“Life is all about finding the calm amidst chaos”
Throughout their life cycle, women face a unique set of challenges. Puberty, adolescence, pregnancy, childbirth, social status, expectations at work, marriage, and relationships are just some of these complex issues.
Women take on the responsibility of looking after loved ones while managing their careers, striving to strike the right work-life balance. While they continue to be the primary caregivers for their children, they also provide an estimated 80 percent of caregiving for elders who are chronically ill.
Gender discrimination: Despite the focus on gender equality, at least four out of ten employed women have experienced workplace gender discrimination according to a recent survey. Compared to men, five times more women said they earned much less than the other gender for doing the same work. The other issues related to receiving less peer support, being treated as if they were incompetent, experiencing repeated slights and feeling isolated.
Violence and harassment: Surveys show that between 22 to 35 percent of women in the U.S. were sexually harassed at work. Every year, at least ten million women become victims of domestic violence. In the digital age, many women are also subject to online harassment of some kind that can involve physical threats, sexual harassment, stalking, offensive name-calling or sustained harassment over long periods of time.
Mid-life crisis: Women between 45-60 years could experience the all too common mid-life crisis even as they juggle physical health issues, commitments to older relatives, children, and work. Divorce, widowhood, financial stressors, menopausal issues are just some of the stressors in this phase of life.
Pressure to be a perfect parent: One of the most critical pressure points for women is their role as a parent. A large majority of women said they faced immense pressure to be a perfect, involved parent. There is also the added pressure they face to be physically attractive with the endless “perfect’ images of women put out on social media, leaving many overwhelmed with feelings of inadequacy, isolation, and anxiety.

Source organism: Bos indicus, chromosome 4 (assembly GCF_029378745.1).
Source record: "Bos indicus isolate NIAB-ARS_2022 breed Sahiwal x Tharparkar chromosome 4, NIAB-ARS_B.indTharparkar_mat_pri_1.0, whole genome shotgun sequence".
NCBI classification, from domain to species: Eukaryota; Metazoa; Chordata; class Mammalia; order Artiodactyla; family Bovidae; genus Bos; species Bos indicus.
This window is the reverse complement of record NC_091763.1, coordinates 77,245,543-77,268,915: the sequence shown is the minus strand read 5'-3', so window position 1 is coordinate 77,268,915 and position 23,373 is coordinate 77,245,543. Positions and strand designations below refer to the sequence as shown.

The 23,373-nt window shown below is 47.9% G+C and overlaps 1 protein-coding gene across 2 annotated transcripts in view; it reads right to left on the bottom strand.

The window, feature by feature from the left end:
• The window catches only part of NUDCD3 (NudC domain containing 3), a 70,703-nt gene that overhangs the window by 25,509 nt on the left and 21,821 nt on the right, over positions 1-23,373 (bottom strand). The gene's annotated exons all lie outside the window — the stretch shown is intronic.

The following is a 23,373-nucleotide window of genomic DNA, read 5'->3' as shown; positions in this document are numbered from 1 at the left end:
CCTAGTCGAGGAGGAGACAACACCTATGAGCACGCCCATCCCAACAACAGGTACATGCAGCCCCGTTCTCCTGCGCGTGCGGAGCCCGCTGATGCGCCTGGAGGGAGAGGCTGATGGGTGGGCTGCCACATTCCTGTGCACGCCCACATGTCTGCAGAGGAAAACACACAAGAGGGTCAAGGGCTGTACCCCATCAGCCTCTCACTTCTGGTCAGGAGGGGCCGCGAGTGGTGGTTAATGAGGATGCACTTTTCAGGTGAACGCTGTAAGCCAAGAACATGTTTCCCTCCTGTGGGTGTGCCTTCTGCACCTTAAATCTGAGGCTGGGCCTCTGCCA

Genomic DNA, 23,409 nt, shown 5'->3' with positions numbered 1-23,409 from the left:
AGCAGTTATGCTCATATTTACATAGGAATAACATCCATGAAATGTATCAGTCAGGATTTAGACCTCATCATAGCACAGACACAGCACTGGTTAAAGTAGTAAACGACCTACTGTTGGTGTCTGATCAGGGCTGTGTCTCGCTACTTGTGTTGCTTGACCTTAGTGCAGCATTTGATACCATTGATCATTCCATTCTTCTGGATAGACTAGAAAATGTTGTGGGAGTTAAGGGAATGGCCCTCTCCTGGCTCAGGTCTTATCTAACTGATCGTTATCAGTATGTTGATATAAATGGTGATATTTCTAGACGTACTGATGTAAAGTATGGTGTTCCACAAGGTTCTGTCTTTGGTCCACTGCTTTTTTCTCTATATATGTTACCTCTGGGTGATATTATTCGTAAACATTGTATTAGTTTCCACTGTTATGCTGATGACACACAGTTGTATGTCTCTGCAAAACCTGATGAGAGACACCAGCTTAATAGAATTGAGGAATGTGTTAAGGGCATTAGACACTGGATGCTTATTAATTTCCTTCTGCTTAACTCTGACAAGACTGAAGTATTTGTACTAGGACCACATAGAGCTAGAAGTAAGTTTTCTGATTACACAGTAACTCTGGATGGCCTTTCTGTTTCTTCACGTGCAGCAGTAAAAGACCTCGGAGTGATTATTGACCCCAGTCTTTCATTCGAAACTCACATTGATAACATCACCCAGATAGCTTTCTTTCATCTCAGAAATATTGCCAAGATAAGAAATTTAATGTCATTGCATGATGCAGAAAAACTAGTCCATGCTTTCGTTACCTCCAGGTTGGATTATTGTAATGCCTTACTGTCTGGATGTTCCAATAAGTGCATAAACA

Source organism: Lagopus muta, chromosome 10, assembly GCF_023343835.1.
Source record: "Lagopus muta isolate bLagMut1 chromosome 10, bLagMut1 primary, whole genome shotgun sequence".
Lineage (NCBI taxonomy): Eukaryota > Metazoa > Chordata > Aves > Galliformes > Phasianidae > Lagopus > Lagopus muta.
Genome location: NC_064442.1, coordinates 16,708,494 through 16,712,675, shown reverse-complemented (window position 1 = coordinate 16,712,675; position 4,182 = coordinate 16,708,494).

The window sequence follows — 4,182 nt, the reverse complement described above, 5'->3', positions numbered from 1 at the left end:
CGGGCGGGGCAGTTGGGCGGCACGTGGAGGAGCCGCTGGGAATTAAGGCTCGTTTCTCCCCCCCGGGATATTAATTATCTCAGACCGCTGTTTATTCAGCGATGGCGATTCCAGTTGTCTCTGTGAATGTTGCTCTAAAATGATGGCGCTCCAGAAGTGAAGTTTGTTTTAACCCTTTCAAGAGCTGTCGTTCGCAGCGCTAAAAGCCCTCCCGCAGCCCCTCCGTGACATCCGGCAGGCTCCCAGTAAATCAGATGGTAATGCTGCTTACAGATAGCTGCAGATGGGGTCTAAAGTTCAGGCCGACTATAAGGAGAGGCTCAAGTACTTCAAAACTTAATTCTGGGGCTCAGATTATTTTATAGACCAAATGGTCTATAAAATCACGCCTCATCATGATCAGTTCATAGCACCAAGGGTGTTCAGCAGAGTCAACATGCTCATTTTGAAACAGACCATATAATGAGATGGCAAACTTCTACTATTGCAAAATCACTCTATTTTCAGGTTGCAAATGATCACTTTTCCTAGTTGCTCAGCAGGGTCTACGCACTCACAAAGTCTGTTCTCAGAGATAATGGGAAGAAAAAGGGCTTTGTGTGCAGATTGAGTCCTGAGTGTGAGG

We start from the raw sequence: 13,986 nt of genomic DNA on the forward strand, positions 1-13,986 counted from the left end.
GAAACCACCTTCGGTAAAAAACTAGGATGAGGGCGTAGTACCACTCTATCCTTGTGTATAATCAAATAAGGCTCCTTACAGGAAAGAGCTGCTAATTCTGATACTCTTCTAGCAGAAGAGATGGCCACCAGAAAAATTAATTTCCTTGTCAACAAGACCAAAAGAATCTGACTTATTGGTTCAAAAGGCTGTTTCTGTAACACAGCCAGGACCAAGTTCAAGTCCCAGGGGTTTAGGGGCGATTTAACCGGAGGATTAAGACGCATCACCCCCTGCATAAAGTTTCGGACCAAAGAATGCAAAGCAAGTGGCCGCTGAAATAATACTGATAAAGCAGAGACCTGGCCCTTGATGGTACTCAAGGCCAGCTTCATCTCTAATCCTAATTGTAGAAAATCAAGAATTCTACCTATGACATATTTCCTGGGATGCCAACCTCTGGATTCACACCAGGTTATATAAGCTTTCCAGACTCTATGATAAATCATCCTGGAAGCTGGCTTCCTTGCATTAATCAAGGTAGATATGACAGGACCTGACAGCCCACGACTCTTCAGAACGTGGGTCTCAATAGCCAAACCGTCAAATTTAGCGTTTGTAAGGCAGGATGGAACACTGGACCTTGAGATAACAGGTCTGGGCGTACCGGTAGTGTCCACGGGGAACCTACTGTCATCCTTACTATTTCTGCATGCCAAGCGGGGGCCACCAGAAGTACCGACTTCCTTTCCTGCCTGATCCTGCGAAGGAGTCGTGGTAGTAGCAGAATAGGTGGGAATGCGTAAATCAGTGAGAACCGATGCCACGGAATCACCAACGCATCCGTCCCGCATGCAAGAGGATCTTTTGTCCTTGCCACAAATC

Even before they give birth, expectant mothers are handed out innumerable tips and advice on how to give birth, feed the baby, foster healthy attachment, restructure the career and bring up the child. It comes as no surprise that 70% of new mothers polled in a survey felt the pressure of meeting various expectations on parenting while a majority were disappointed or ashamed with the way parenting actually was panning out.
Postpartum depression: Baby blues are all too common in the initial days after birth. Attributed to hormonal changes that accompany pregnancy and childbirth, mild depression is considered normal and disappears in about two weeks’ time. For some women, however, depression can linger beyond two weeks. Women who struggle with feelings of anxiety, worry, sadness or hopelessness for weeks or months could have postpartum depression (PPD). While being long-lasting, postpartum depression can severely affect the new mother’s quality of life and her ability to manage daily routines.
Typically, symptoms of PPD begin within the first few weeks post childbirth, but at times, these symptoms do not appear until several months after delivery.
Here are some of the common symptoms of postpartum depression:
- Feeling ‘blue’ or down all the time for several weeks or months
- Difficulty in bonding with the baby
- Feeling withdrawn or distant from family or friends
- Changes in sleeping or eating habits
- Feeling tired all the time
- Loss of enjoyment or interest in activities that were previously enjoyable
- Anger or irritability
- Excessive crying
- Panic attacks and anxiety
- Excessive worry or indifference towards your child
- Frightening thoughts or fear about hurting the baby
Get your life back with expert counseling and psychotherapy
No matter what stage of life you are in, it is important to know you are not alone in this fight and that expert help is available.
As Master’s level trained clinicians, we have extensively worked in Inpatient and Outpatient Behavioral Health settings, Maternal High Risk and Newborn Intensive Care Units for over three decades.
Having worked with and helped thousands of women develop coping skills to navigate challenges in various stages of life, we combine our extensive experience and empathy to bring about a meaningful, positive difference in the quality of life.
While we treat a vast array of women’s issues ranging from depression, life transition, mood instability, and behavioral health-related concerns, we specialize in counseling and psychotherapy for postpartum depression and specific issues related to pregnancy and childbirth.
My therapy is focused on removing the guilt, shame or anxiety related to motherhood, child birth, and parenting, enabling you to regain confidence and self-esteem while embarking on the parenthood journey.
The first step is to recognize that you may have postpartum depression and that it is a treatable condition.
If you believe you are going through post-partum depression or are experiencing stressful life events, get in touch with me right away.